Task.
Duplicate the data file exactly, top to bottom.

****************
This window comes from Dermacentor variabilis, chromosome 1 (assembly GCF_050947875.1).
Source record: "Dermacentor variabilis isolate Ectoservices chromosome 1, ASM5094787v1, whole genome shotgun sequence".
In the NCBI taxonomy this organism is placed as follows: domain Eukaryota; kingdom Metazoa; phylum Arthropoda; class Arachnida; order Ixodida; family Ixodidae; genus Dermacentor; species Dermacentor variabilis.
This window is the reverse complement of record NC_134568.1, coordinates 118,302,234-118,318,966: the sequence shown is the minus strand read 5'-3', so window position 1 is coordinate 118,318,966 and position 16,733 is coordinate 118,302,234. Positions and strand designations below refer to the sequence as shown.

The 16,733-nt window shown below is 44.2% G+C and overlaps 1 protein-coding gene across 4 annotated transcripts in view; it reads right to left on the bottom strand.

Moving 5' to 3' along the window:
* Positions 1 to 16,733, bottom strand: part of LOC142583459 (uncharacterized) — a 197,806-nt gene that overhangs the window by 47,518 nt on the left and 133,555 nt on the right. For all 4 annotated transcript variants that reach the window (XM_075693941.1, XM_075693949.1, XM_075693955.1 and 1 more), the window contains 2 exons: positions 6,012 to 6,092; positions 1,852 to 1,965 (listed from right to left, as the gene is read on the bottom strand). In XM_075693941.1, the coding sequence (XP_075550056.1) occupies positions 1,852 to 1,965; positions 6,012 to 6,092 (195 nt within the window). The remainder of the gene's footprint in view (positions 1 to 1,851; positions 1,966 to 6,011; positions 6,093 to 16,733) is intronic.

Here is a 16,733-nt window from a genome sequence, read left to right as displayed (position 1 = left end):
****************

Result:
This window comes from Dermacentor variabilis, chromosome 1 (assembly GCF_050947875.1).
Source record: "Dermacentor variabilis isolate Ectoservices chromosome 1, ASM5094787v1, whole genome shotgun sequence".
In the NCBI taxonomy this organism is placed as follows: domain Eukaryota; kingdom Metazoa; phylum Arthropoda; class Arachnida; order Ixodida; family Ixodidae; genus Dermacentor; species Dermacentor variabilis.
This window is the reverse complement of record NC_134568.1, coordinates 118,302,234-118,318,966: the sequence shown is the minus strand read 5'-3', so window position 1 is coordinate 118,318,966 and position 16,733 is coordinate 118,302,234. Positions and strand designations below refer to the sequence as shown.

The 16,733-nt window shown below is 44.2% G+C and overlaps 1 protein-coding gene across 4 annotated transcripts in view; it reads right to left on the bottom strand.

Moving 5' to 3' along the window:
* Positions 1 to 16,733, bottom strand: part of LOC142583459 (uncharacterized) — a 197,806-nt gene that overhangs the window by 47,518 nt on the left and 133,555 nt on the right. For all 4 annotated transcript variants that reach the window (XM_075693941.1, XM_075693949.1, XM_075693955.1 and 1 more), the window contains 2 exons: positions 6,012 to 6,092; positions 1,852 to 1,965 (listed from right to left, as the gene is read on the bottom strand). In XM_075693941.1, the coding sequence (XP_075550056.1) occupies positions 1,852 to 1,965; positions 6,012 to 6,092 (195 nt within the window). The remainder of the gene's footprint in view (positions 1 to 1,851; positions 1,966 to 6,011; positions 6,093 to 16,733) is intronic.

Here is a 16,733-nt window from a genome sequence, read left to right as displayed (position 1 = left end):